Following the entry of such judgments, the present action was commenced as against Country Mutual Insurance Company. The insurance company filed a motion to dismiss on the ground that the judgments against Roxlau were obtained without Country Mutual Insurance Company's consent. The motion was denied. In a memorandum opinion, the Circuit Court pointed out that Country Mutual Insurance Company had been given notice of the suit against Roxlau and of the hearing date but did nothing. The court stated that Country Mutual should either have consented to have the matter decided by the court, or if it desired arbitration, it should have demanded arbitration. Thereafter, Country Mutual Insurance Company filed an answer denying that Roxlau was intoxicated, denying that he pleaded guilty to the charge of reckless homicide, denying that plaintiffs were damaged as alleged, and denying that Roxlau was operating an uninsured vehicle. The insurance company also asked for a jury trial. The cause proceeded to trial before the court without a jury and plaintiffs introduced evidence of the circumstances of the collision and the damages including a complete transcript of the evidence presented in the original suit against Roxlau. Roxlau was called to the stand and testified that there was no insurance on the truck which he was operating at the time of the collision. The defendant insurance company presented no evidence contrary to the evidence presented by plaintiffs but called as its only witness an adjuster who testified with reference to the $16,000 offer to settle all the claims which was made some eleven months after the collision. At the conclusion of all the evidence, both plaintiffs and defendant made motions for judgment as a matter of law. The court allowed plaintiffs' motion and entered judgment against Country Mutual Insurance Company for $60,000.
On appeal in this court, defendant contends that plaintiffs did not obtain "written consent" of the insurance company to proceed to judgment as against the uninsured motorist, as required by the policy; that the default judgment entered against the other driver did not determine the liability of plaintiffs' insurer under the policy; that the case should have been submitted to arbitration as provided in the policy; and that the trial judge should not have heard the issues of fact in face of the defendant's jury demand.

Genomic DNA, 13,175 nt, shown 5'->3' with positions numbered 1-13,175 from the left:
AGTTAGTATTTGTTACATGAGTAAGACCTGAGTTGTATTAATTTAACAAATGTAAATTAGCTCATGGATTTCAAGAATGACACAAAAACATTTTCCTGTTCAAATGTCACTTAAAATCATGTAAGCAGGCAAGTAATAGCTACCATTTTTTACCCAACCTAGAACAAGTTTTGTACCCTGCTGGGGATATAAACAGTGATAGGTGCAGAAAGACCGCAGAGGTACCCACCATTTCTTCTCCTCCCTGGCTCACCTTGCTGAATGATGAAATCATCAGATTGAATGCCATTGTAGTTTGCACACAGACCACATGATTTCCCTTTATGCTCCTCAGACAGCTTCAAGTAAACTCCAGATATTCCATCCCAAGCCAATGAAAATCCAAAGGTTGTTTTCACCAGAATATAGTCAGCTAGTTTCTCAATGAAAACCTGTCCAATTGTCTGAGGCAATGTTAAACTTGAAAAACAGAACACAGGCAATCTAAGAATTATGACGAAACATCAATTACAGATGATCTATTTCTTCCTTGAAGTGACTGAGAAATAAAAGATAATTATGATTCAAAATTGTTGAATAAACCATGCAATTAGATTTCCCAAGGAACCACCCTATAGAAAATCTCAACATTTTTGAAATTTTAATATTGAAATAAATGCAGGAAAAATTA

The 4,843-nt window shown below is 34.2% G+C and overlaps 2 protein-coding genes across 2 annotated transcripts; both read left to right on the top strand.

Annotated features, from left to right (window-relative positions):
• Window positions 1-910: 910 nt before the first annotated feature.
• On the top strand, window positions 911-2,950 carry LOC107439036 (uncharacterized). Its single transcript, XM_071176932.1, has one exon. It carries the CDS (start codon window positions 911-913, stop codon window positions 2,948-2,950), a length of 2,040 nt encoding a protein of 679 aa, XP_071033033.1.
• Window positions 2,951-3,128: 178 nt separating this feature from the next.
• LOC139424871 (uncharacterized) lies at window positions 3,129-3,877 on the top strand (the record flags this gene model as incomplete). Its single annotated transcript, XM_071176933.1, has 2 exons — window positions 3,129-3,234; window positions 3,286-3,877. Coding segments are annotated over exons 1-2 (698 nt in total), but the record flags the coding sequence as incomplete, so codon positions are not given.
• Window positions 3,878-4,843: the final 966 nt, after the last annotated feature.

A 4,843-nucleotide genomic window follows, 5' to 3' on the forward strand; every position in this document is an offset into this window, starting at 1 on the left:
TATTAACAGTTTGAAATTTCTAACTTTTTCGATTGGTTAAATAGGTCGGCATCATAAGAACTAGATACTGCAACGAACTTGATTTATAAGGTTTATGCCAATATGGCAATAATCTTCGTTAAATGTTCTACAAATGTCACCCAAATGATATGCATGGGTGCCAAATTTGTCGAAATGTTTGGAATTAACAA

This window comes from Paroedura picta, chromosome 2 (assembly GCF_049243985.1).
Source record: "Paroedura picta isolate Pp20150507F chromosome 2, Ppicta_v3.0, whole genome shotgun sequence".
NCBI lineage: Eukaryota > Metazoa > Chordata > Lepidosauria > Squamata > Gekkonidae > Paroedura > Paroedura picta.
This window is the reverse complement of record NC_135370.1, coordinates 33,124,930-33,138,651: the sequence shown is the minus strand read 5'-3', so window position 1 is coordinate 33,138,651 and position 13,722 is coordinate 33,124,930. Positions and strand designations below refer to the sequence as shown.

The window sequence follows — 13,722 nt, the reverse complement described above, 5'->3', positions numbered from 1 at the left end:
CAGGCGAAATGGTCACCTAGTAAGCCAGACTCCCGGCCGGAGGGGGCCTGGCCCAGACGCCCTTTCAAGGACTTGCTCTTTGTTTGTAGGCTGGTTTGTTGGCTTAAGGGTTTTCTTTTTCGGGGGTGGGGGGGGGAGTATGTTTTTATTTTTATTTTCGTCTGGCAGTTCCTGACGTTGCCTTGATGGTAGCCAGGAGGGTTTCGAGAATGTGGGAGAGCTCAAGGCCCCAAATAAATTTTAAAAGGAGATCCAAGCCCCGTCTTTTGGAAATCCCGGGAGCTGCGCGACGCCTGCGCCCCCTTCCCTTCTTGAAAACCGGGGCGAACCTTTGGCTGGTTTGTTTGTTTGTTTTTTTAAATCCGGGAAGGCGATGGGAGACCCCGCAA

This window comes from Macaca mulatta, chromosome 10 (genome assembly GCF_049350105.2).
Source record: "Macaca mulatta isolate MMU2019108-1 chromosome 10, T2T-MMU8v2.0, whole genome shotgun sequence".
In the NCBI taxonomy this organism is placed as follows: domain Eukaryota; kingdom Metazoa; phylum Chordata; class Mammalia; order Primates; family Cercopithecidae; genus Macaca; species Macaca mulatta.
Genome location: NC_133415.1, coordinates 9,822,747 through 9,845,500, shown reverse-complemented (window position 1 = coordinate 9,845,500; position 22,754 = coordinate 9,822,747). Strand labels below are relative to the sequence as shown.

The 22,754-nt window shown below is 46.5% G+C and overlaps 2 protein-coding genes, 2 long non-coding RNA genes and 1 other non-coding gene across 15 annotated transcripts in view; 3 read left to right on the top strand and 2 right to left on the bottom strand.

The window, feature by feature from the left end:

The first major contention of defendant insurance company is that it is not liable because it did not consent to the entry of judgment against the uninsured motorist Roxlau. The policy provision under consideration provides specifically:
"This policy does not apply ... to bodily injury to, or death of an Insured with respect to which such Insured or his representative shall, without the written consent of the Company ... prosecute to judgment any action against any person ... who may be legally liable therefor."
In the case before us, the insurance company was given written notice of the suit as against the uninsured motorist and was also given specific written notice of the trial date and was requested to consent to the prosecution of said suit to judgment. Country Mutual Insurance Company did absolutely nothing. In Levy v. American Automobile Ins. Co., 31 Ill.App.2d 157, 175 N.E.2d 607, where an insurance policy provided, as does the policy before us, that judgment could not be obtained as against an uninsured motorist without first obtaining the consent of the company, the company arbitrarily refused to consent to such procedure and had denied responsibility under its policy. The court there stated, at page 164:
"There was an implied promise on the part of the Insurance Company that it would not unreasonably or arbitrarily withhold its written consent. The company gave no reason for its refusal to allow the plaintiffs to obtain a judgment against the uninsured motorist ... Under these circumstances, the action of the company in arbitrarily withholding its written consent constitutes a violation of the implied provisions of the policy and consequently the exclusion clause is not a bar to this action."
 While it is true that at the time of the decision referred to, compulsory arbitration agreements were not valid under the laws of this state, the proposition for which the case is cited is still a valid precedent and neither an insurance company nor any other party can deliberately prevent the performance of a condition precedent to liability and then take advantage of such wrongful conduct to avoid responsibility under the contract.